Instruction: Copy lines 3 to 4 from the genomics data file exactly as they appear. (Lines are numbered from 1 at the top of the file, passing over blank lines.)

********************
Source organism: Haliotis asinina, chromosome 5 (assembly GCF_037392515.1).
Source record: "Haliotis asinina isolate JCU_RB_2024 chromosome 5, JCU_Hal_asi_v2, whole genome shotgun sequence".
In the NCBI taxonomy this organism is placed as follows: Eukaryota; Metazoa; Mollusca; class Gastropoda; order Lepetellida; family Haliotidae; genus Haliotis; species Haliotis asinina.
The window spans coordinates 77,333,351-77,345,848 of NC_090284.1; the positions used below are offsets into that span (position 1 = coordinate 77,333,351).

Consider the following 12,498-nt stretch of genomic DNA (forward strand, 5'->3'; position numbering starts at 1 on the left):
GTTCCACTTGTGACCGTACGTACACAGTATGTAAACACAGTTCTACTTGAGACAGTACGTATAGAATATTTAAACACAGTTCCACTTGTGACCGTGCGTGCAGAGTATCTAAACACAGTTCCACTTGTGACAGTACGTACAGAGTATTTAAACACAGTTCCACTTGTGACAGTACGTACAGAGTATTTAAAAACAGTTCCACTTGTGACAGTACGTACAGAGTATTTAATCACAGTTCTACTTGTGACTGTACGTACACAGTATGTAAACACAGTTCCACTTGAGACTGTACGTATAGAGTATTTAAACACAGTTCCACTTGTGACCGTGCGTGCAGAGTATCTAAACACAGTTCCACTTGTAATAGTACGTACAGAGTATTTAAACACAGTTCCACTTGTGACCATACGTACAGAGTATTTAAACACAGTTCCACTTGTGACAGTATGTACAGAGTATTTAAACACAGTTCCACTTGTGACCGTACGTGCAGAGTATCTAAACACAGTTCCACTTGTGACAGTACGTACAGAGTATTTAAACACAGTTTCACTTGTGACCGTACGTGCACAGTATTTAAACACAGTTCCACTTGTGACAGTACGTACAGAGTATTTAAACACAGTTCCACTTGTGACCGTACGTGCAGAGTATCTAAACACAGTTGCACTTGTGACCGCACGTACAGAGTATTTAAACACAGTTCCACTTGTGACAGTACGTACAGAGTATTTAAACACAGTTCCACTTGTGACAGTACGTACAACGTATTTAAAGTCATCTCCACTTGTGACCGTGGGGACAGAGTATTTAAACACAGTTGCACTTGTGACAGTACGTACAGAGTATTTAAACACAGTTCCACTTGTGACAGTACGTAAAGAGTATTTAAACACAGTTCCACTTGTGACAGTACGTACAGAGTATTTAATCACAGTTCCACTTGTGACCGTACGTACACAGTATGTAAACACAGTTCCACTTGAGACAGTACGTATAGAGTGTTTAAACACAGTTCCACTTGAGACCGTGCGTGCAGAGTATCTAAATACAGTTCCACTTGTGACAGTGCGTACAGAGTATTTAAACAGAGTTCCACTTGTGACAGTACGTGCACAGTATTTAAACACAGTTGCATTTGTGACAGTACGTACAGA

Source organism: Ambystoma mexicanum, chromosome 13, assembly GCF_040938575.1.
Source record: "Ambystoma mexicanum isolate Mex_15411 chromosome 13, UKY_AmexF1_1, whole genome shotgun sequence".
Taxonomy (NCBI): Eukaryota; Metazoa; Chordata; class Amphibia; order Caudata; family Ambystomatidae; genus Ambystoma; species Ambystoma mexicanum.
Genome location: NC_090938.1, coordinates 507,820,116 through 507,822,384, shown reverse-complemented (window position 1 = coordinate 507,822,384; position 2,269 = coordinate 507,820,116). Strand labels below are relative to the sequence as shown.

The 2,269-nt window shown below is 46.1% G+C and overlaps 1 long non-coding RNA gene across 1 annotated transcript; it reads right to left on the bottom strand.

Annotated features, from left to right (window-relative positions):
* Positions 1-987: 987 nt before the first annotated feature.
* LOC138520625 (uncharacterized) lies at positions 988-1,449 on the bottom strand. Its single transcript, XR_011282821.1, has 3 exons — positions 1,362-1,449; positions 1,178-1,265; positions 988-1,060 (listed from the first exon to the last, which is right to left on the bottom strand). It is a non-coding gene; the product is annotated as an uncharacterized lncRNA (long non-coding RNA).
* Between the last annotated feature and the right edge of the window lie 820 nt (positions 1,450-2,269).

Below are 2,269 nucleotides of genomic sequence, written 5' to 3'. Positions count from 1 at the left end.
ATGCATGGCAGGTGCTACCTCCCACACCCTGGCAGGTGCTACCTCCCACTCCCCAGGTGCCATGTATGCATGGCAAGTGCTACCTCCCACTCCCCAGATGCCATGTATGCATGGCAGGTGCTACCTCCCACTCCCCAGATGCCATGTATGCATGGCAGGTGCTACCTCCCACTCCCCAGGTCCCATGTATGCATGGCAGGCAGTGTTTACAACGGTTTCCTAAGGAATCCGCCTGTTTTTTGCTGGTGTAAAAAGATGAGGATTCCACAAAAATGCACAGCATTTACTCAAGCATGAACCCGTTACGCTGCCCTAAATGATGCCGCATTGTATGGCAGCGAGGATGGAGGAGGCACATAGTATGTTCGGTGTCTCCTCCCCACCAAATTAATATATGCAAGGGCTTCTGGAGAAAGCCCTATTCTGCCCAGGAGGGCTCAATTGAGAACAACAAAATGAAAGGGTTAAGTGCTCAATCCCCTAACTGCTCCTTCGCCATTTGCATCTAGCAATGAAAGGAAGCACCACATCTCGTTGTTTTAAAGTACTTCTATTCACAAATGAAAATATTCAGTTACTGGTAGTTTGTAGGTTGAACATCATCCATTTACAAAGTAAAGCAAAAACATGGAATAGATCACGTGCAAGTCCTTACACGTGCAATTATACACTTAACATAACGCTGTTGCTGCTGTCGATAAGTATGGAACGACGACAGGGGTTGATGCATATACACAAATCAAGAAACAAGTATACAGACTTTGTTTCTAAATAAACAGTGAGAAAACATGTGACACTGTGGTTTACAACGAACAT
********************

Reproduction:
In the NCBI taxonomy this organism is placed as follows: Eukaryota; Metazoa; Mollusca; class Gastropoda; order Lepetellida; family Haliotidae; genus Haliotis; species Haliotis asinina.
The window spans coordinates 77,333,351-77,345,848 of NC_090284.1; the positions used below are offsets into that span (position 1 = coordinate 77,333,351).